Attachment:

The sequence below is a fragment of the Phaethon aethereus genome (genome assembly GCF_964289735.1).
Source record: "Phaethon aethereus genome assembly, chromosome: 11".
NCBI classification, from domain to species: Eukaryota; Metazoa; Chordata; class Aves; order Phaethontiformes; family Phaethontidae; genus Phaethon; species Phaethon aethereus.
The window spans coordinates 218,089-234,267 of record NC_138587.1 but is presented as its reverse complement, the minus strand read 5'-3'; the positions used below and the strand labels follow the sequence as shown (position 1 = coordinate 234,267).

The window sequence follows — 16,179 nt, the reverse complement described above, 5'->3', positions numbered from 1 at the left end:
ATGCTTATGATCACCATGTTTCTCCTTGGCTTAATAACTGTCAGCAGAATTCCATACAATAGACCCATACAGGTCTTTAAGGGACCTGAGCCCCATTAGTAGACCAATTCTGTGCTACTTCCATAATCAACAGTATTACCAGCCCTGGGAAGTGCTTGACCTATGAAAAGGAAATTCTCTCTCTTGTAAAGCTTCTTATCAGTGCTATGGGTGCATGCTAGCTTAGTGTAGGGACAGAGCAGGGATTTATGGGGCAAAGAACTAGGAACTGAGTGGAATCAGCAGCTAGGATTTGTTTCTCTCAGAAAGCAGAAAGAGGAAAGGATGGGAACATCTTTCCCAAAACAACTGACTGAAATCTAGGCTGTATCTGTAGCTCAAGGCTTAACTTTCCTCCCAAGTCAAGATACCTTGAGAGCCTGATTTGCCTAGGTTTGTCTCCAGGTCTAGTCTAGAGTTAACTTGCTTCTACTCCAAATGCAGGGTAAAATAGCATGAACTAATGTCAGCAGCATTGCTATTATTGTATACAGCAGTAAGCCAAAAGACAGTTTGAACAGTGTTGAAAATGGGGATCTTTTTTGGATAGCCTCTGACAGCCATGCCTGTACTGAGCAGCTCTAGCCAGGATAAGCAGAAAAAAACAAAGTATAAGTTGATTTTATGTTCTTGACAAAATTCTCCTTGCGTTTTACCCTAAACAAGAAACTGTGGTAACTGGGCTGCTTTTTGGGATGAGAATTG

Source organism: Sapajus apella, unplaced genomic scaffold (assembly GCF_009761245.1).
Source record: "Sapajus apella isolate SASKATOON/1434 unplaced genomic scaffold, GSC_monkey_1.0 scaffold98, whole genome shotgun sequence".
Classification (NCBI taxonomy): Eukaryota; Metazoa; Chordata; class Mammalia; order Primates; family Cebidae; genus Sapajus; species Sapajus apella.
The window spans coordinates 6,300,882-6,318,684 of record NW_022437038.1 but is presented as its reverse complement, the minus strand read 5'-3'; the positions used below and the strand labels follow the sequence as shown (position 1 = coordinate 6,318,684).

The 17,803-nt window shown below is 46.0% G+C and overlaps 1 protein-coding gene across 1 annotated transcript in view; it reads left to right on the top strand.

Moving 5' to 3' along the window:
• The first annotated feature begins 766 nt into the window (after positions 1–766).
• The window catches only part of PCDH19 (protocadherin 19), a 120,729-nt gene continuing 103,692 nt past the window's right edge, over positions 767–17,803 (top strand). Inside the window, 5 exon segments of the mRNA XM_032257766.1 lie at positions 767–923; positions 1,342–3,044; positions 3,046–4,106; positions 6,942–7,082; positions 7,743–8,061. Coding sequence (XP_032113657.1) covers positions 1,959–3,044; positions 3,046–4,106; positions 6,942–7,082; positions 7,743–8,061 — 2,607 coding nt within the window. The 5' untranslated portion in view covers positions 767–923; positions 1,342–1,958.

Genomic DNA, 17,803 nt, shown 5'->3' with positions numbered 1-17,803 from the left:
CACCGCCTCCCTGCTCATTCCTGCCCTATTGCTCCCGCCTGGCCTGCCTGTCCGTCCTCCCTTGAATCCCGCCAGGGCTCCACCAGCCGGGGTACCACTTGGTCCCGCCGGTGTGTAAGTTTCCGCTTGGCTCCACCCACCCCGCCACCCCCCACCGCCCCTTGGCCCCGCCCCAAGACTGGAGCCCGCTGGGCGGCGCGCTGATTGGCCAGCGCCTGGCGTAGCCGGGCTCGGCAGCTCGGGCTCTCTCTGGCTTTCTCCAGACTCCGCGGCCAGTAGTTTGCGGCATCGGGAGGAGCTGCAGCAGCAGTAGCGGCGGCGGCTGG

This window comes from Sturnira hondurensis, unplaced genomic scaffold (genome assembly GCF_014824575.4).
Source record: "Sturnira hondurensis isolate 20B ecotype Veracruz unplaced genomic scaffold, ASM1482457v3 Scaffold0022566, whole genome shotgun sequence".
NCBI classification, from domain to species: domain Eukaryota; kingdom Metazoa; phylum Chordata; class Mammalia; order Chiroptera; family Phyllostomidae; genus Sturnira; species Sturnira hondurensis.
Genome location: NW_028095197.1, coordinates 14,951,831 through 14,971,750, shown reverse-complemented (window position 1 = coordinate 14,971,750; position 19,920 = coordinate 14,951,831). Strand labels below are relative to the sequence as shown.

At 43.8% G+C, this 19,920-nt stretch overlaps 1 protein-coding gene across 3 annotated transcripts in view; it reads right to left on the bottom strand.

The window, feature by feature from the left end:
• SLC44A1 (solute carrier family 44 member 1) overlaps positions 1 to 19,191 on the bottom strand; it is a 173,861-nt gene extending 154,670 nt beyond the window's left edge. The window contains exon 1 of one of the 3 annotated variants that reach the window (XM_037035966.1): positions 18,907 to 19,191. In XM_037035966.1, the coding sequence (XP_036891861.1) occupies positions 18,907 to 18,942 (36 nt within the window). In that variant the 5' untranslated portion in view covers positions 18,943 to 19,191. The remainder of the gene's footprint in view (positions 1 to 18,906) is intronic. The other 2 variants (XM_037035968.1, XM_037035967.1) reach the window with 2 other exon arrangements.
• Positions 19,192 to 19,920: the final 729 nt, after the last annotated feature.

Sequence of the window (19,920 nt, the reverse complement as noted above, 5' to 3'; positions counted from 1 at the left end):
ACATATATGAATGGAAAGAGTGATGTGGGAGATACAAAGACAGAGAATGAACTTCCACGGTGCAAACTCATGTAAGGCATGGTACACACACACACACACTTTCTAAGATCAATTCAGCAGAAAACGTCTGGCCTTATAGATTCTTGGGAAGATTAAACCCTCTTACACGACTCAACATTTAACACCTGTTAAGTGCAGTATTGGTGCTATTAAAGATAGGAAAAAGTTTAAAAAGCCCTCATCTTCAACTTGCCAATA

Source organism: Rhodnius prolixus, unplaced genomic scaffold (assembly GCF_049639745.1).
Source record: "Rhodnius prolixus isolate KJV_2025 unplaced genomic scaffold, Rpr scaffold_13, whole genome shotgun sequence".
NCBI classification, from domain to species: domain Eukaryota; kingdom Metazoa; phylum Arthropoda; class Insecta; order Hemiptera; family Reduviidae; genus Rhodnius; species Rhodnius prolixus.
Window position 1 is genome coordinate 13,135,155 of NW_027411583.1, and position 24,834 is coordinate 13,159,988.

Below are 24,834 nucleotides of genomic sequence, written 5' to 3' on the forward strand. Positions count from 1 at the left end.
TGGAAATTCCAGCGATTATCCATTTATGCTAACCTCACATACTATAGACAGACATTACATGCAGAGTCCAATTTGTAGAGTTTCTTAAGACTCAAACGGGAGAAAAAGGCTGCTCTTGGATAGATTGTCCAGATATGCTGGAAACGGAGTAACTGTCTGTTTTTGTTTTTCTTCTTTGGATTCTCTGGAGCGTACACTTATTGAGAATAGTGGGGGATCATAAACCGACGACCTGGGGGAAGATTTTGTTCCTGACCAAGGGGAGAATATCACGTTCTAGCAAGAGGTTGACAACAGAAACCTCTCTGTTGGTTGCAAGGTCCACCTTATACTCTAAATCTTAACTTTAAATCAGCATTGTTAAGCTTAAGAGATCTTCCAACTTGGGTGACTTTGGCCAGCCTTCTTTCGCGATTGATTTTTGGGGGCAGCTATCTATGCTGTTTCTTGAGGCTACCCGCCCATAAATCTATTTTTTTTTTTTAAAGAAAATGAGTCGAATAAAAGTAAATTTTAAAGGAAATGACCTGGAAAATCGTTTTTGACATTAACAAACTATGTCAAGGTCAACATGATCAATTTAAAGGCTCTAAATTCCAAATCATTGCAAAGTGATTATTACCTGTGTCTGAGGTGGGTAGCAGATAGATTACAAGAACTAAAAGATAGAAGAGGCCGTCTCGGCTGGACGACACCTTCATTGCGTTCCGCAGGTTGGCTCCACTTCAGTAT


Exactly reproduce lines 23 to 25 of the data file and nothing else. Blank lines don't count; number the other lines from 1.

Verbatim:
• SLC44A1 (solute carrier family 44 member 1) overlaps positions 1 to 19,191 on the bottom strand; it is a 173,861-nt gene extending 154,670 nt beyond the window's left edge. The window contains exon 1 of one of the 3 annotated variants that reach the window (XM_037035966.1): positions 18,907 to 19,191. In XM_037035966.1, the coding sequence (XP_036891861.1) occupies positions 18,907 to 18,942 (36 nt within the window). In that variant the 5' untranslated portion in view covers positions 18,943 to 19,191. The remainder of the gene's footprint in view (positions 1 to 18,906) is intronic. The other 2 variants (XM_037035968.1, XM_037035967.1) reach the window with 2 other exon arrangements.
• Positions 19,192 to 19,920: the final 729 nt, after the last annotated feature.

Sequence of the window (19,920 nt, the reverse complement as noted above, 5' to 3'; positions counted from 1 at the left end):